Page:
‘Honesty goes a really long way’: Why Nando’s chicken is keen on social commentary ads

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For the last two years of the pandemic, brand marketing messages have predominantly focused on togetherness, safety and caution, only recently pivoting creative showing an in-person return to normal.

While many have steered clear of more brazen spots given the polarized nature of the pandemic, South African chicken restaurant Nando’s Peri-Peri has only emphasized it.

Earlier this month, Nando’s rolled out its Don’t be an Anti-Apper campaign, taking aim at Covid-19 “anti-vaxxers” to promote its new mobile app, drawing parallels between the benefits of the app and the benefits of the vaccine. The campaign includes in-store signage as well as both paid and organic posts across social media with ad copy like “My phone, my choice.”

“The campaign was born out of the want to encourage conversation around vaccination,” said Sepanta Bagherpour, Nando’s chief brand officer for North America, “because it affects our business and our sector profoundly, and of course, getting people to download the app.”

It’s a stark contrast to other brands’ advertising, which has toed the line of caution and lightheartedness. For example, Denny’s started sharing safety messages in light of the Delta variant. Prior to that, Alaska Airlines created a lighthearted spot to show how the airline was handling safety, per previous Digiday reporting.

For Nando’s, it’s about brand purpose, making it important to leverage marketing messaging to take a stand on social issues, even the highly polarized ones, Bagherpour said.

“We’re firmly behind vaccination because we’ve seen firsthand the impact vaccination has had in controlling, to a large degree, this very new, largely unknown pandemic,” he added. “And we wanted to have a say about it.” 

At present, most of Nando’s advertising lives mostly on digital channels with some recent testing into OTT and CTV, he added. It’s unclear exactly what that spend looks like as Bagherpour declined to offer further details. According to Kantar, Nando’s spent just over $4,000 on media in 2021, significantly less than the $31,000 spent in 2020. Those figures don’t include social spend as Kantar does not track those numbers.

While the marketing effort is still in its early days, it has gotten mixed reviews on social media, with some encouraging the efforts and others calling on the brand to separate itself from politics. However, Bagherpour said there has been an increase in app downloads and media coverage, adding that the brand expects to see an increase in sales along with the app downloads. He did not provide further details.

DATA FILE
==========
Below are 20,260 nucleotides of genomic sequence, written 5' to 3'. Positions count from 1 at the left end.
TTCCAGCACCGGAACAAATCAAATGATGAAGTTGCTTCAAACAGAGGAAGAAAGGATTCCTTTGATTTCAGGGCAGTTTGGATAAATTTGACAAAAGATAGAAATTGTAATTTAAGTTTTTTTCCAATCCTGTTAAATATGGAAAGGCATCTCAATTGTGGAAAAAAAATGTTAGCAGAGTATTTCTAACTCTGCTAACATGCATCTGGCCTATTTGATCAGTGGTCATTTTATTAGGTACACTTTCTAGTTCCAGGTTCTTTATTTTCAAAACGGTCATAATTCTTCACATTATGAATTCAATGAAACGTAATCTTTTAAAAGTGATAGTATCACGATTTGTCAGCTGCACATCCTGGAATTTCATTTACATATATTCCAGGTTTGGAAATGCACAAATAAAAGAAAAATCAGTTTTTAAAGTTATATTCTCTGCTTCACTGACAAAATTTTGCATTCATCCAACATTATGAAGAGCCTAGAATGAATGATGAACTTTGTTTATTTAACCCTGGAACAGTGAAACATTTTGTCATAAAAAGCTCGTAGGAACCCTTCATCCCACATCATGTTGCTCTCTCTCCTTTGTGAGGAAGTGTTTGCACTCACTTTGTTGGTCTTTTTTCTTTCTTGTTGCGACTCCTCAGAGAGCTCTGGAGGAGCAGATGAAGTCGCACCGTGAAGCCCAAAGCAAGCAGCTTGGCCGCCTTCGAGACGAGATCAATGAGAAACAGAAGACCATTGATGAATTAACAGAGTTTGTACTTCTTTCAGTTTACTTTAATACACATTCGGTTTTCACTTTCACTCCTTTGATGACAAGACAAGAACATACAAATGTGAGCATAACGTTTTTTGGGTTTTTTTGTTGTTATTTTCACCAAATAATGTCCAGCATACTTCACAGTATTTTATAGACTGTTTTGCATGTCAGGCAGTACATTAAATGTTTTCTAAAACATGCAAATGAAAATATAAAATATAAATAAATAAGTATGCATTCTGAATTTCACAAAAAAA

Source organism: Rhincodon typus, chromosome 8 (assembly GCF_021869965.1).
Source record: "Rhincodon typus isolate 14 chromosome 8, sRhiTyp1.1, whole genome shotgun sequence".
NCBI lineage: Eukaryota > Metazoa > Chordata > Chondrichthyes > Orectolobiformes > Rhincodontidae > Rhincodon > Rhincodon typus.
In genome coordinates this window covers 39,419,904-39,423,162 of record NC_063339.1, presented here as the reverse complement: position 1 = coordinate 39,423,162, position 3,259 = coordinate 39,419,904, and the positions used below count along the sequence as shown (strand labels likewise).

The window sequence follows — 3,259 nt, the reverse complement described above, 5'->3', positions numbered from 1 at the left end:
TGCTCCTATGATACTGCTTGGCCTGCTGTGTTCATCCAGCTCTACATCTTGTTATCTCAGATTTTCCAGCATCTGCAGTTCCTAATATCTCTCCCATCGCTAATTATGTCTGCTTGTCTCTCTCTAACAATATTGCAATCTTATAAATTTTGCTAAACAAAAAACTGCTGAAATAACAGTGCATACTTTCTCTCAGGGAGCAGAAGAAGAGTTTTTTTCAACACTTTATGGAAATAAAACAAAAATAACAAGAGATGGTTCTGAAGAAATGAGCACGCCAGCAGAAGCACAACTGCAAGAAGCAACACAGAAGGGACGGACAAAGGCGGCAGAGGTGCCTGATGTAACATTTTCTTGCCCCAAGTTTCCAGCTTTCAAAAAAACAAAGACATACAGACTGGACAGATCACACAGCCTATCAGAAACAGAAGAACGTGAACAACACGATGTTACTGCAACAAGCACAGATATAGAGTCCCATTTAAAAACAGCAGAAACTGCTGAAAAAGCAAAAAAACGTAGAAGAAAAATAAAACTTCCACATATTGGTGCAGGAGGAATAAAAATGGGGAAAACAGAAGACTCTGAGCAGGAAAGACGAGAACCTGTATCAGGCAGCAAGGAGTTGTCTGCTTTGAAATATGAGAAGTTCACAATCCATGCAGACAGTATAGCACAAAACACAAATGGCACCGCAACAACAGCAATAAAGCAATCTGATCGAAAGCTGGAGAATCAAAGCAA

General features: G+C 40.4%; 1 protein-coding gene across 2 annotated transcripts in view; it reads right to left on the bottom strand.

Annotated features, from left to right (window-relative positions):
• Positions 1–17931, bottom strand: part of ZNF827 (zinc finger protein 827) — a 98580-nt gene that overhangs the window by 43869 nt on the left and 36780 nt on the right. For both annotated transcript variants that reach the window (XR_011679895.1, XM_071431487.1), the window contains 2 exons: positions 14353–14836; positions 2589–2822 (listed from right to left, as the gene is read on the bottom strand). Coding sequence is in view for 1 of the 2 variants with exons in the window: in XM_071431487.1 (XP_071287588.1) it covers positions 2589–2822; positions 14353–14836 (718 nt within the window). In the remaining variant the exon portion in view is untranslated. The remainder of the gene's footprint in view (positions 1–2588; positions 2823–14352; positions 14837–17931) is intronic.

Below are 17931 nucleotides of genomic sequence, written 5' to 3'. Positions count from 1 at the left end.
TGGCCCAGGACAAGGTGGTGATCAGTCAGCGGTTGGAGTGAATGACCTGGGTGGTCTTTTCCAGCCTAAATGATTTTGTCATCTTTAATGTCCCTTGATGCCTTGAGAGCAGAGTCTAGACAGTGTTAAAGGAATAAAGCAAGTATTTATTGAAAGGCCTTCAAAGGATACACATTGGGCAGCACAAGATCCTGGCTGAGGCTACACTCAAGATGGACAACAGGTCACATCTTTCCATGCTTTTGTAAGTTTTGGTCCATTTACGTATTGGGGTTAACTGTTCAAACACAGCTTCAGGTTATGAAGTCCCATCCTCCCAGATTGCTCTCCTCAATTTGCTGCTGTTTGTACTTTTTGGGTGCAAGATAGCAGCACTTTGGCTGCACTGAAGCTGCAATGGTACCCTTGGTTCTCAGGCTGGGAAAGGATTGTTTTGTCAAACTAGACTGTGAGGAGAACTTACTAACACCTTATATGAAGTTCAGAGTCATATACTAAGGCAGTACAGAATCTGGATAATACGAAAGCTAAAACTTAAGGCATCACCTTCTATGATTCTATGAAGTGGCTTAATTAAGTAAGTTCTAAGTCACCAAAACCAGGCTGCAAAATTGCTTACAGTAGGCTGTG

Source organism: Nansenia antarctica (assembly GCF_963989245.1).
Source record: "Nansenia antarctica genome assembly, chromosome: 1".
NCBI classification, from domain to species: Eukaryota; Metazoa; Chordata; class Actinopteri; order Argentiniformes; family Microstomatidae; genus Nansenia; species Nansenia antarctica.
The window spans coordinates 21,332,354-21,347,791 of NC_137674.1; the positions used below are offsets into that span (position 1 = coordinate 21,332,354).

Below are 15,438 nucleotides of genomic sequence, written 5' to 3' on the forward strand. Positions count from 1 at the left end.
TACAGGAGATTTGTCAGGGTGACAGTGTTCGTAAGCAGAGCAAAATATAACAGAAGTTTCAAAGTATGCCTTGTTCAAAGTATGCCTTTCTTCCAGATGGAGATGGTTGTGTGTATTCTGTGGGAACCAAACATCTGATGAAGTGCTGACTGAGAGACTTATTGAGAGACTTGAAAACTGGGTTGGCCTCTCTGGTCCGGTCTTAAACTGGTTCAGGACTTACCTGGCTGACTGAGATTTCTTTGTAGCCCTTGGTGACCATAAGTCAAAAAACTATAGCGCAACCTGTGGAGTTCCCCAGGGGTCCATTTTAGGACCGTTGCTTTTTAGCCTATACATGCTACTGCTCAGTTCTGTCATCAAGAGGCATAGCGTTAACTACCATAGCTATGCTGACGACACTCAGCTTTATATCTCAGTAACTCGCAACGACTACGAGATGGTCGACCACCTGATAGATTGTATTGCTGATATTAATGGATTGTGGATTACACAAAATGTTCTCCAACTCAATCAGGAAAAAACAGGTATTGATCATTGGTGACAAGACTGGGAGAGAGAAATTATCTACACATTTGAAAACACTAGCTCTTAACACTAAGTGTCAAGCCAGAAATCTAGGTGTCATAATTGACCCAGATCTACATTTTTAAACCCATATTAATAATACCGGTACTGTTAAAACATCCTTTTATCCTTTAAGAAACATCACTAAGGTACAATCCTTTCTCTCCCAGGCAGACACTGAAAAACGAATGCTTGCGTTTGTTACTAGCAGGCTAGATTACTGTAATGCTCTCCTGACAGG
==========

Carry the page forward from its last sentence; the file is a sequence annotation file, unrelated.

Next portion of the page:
“We have found that our fans appreciate our honesty and authenticity,” Bagherpour said in an email. “Not all brands can successfully tread these waters, but speaking out has always been a part of who we are.”

Recently, brand purpose and values have become a bigger part of the conversation for marketers as shoppers now expect more from brands, especially in times of crisis, per previous Digiday reporting.

Whether it be Black Lives Matter, women’s rights or the pandemic, “honesty goes a really long way in the consumer’s mind,” said Kristin Molinari Cohen, chief marketing officer at cultural intelligence consultancy Sparks & Honey.

To build customer trust and brand loyalty, companies will need to take a stand on societal issues, she added. “If you are very clear on what your values are as an organization, you can so much more easily then look at what’s happening in culture and react to it based on those values,” Molinari Cohen said. 

The South African-bred restaurant chain has a long history of social satire, being born during the waning years of apartheid and creating ads around everything from government corruption to xenophobia. Here in the U.S., where the restaurant chain operates more than 40 locations around Virginia, Maryland, Washington and Chicago, Nando’s has been vocal about inclusivity during the inauguration of former President Trump.

The brand is keen on what Bagherpour calls “non-traditional tactics” that get people in the door. 

“Of course, there’s risk associated with it, but we believe that we owe it to where we’re from to carry on the proud heritage of social commentary because that gave us our grounding,”  Bagherpour said.


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